Share Struggles—Share Prayers
You also helping together in prayer for us, that thanks may be given by many persons on our behalf for the gift granted to us through many.
—2 Corinthians 1:11, emphasis added
The word sunopourgeo, translated “helping together,” is used only here in the Greek New Testament and is composed of three words: “with, under, work.” It is a picture of laborers under the burden, working together to get the job accomplished. Paul enlists the help of other believers to hold him up in his emotional, physical, and spiritual struggles. (This was in addition to the Holy Spirit’s promise in Romans 8:26 to assist us in our praying and help carry our load.)
Difficulties, especially in these end days, should draw us closer to other Christians as we share our burdens and prayer needs. When experiencing the trials of life, we need to remember what God has promised us, and what He has commanded us to do.
In 1 Thessalonians 5, there are more imperative commands than in any other paragraph in God’s Word. It is one of the clearest descriptions of the basic duties of a believer in Christ’s church. In verses 11-26, we are commanded:
- Comfort each other.
- Edify one another.
- Be at peace among yourselves.
- Warn those who are unruly.
- Uphold the weak.
- Be patient with all.
- See that no one renders evil.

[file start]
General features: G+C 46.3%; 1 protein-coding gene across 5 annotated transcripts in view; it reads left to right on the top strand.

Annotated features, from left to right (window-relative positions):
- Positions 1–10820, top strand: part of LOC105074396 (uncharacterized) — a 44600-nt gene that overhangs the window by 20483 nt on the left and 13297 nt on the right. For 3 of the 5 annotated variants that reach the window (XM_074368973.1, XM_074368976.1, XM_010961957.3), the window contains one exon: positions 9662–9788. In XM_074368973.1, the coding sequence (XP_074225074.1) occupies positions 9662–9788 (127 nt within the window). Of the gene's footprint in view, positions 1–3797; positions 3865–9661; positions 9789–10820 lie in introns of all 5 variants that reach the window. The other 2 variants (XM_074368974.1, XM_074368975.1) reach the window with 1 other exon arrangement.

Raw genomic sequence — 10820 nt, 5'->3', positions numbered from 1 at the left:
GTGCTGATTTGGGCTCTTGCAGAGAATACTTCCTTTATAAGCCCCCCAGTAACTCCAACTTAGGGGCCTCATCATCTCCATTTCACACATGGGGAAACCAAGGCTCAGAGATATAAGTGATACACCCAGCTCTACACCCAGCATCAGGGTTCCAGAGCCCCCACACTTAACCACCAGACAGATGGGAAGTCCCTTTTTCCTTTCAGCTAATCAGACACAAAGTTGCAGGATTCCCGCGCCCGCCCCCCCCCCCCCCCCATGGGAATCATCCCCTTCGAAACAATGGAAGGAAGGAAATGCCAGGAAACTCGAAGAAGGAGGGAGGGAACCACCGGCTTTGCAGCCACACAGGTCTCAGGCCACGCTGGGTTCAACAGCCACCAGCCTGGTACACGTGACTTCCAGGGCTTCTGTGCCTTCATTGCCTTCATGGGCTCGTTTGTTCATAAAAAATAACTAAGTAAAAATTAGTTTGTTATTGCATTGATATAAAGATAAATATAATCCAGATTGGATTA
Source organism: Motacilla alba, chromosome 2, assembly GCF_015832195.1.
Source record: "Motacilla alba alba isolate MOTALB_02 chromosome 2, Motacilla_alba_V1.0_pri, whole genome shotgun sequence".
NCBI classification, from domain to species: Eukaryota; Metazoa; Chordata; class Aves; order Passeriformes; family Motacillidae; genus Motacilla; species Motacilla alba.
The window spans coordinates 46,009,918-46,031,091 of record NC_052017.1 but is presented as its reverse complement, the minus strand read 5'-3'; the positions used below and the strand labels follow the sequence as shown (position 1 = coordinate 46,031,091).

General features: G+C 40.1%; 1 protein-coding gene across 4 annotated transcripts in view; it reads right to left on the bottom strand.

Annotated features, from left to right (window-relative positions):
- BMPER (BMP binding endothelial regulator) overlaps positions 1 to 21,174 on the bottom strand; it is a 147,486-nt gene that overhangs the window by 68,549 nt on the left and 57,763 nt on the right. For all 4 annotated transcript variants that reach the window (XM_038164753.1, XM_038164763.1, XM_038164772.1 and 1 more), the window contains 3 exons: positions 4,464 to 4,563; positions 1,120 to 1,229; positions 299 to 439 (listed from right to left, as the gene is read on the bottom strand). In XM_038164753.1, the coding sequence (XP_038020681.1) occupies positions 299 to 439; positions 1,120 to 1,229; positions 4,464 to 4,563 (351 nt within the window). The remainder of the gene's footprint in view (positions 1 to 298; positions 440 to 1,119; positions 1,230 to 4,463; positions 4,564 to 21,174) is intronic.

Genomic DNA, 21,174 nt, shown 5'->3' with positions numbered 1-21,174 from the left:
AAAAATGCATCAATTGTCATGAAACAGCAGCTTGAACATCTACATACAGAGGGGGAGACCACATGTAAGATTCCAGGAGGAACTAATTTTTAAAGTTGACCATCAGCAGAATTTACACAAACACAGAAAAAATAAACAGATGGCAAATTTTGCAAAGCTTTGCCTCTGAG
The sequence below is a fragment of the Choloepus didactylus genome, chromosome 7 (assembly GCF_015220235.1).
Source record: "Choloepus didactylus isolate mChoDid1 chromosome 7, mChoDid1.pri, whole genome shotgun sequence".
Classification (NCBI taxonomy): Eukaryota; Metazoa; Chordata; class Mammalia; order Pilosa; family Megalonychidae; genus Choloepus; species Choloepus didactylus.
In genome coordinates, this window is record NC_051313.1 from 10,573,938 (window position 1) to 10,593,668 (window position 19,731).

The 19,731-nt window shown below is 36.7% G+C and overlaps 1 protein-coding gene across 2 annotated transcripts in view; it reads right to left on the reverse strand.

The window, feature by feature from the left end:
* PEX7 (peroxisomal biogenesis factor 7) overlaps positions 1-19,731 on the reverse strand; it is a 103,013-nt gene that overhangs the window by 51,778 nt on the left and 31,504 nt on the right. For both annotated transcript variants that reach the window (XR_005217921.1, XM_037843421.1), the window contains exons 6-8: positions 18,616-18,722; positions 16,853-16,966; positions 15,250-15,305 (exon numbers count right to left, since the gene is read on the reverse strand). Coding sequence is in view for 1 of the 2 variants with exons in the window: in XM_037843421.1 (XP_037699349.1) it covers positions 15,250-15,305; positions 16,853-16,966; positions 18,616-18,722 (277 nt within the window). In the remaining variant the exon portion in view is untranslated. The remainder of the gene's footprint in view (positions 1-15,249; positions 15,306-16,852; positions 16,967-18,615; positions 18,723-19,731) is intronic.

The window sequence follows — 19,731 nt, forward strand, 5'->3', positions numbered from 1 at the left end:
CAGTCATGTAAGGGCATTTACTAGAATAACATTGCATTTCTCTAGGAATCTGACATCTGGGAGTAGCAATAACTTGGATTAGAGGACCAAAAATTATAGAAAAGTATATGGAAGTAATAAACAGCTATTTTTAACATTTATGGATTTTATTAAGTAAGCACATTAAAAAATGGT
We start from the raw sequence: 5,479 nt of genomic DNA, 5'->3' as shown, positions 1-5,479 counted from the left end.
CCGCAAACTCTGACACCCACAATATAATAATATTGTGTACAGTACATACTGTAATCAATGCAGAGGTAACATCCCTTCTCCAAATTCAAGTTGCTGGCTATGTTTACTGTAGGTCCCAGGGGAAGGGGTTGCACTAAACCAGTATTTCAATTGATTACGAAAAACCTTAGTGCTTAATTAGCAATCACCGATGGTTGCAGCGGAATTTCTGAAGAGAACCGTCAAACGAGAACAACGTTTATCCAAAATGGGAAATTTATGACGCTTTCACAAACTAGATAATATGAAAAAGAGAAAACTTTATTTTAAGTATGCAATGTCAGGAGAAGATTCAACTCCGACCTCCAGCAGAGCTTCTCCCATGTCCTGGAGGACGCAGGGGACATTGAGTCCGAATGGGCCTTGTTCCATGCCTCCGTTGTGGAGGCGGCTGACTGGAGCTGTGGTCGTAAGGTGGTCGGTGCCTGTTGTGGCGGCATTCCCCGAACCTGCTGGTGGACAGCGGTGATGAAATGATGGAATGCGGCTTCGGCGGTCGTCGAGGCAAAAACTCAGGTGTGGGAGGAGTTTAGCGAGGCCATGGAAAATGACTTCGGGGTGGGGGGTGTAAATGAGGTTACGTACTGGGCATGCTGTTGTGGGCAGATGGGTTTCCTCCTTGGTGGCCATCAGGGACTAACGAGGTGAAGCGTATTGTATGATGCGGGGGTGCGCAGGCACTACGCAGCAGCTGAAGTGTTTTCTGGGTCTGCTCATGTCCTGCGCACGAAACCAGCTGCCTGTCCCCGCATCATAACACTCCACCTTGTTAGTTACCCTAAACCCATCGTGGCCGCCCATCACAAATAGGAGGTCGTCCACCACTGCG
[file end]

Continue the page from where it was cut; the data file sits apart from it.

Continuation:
- Always pursue what is good.
- Rejoice always.
- Pray without ceasing.
- In everything give thanks.
- Do not quench the Spirit.
- Do not despise prophecies.
- Test all things.
- Hold fast to what is good.
- Abstain from every form of evil.
In other words, we must take seriously Paul’s command to comfort the fainthearted, uphold the weak, be patient with all (1 Thessalonians 5:14).
Make a choice to live in hope: What can depression, discouragement, and faintheartedness do for us? If we choose to live in hope, as we regularly cry out to the Lord, it can inspire us to some of the deepest and greatest discoveries about God we can ever make!
In perhaps his deepest depression, Martin Luther wrote one of Christendom’s greatest hymns. In 1527 he wrote: “For more than a week I was close to the gates of death and hell. I trembled in all my members. Christ was wholly lost.”
Here is Luther’s testimony about the great discoveries he made about God during his lengthy periods of being in melancholy, heaviness, depression, dejection of spirit, downcast, sad, and downhearted:
A Mighty Fortress Is Our God
A mighty fortress is our God, a bulwark never failing;
Our helper He, amid the flood of mortal ills prevailing:
For still our ancient foe doth seek to work us woe;
His craft and power are great, and, armed with cruel hate,
On earth is not his equal.
Did we in our own strength confide, our striving would be losing;
Were not the right Man on our side, the Man of God’s own choosing:
Dost ask who that may be? Christ Jesus, it is He;
Lord Sabaoth is His Name, from age to age the same,
And He must win the battle.
And though this world, with devils filled, should threaten to undo us,
We will not fear, for God hath willed His truth to triumph through us:
The Prince of Darkness grim, we tremble not for him;
His rage we can endure, for lo, his doom is sure,
One little word shall fell him.
That word above all earthly powers, no thanks to them, abideth;
The Spirit and the gifts are ours through Him Who with us sideth:
Let goods and kindred go, this mortal life also;
The body they may kill: God’s truth abideth still,
His kingdom is forever.
—Martin Luther, 1483-1546
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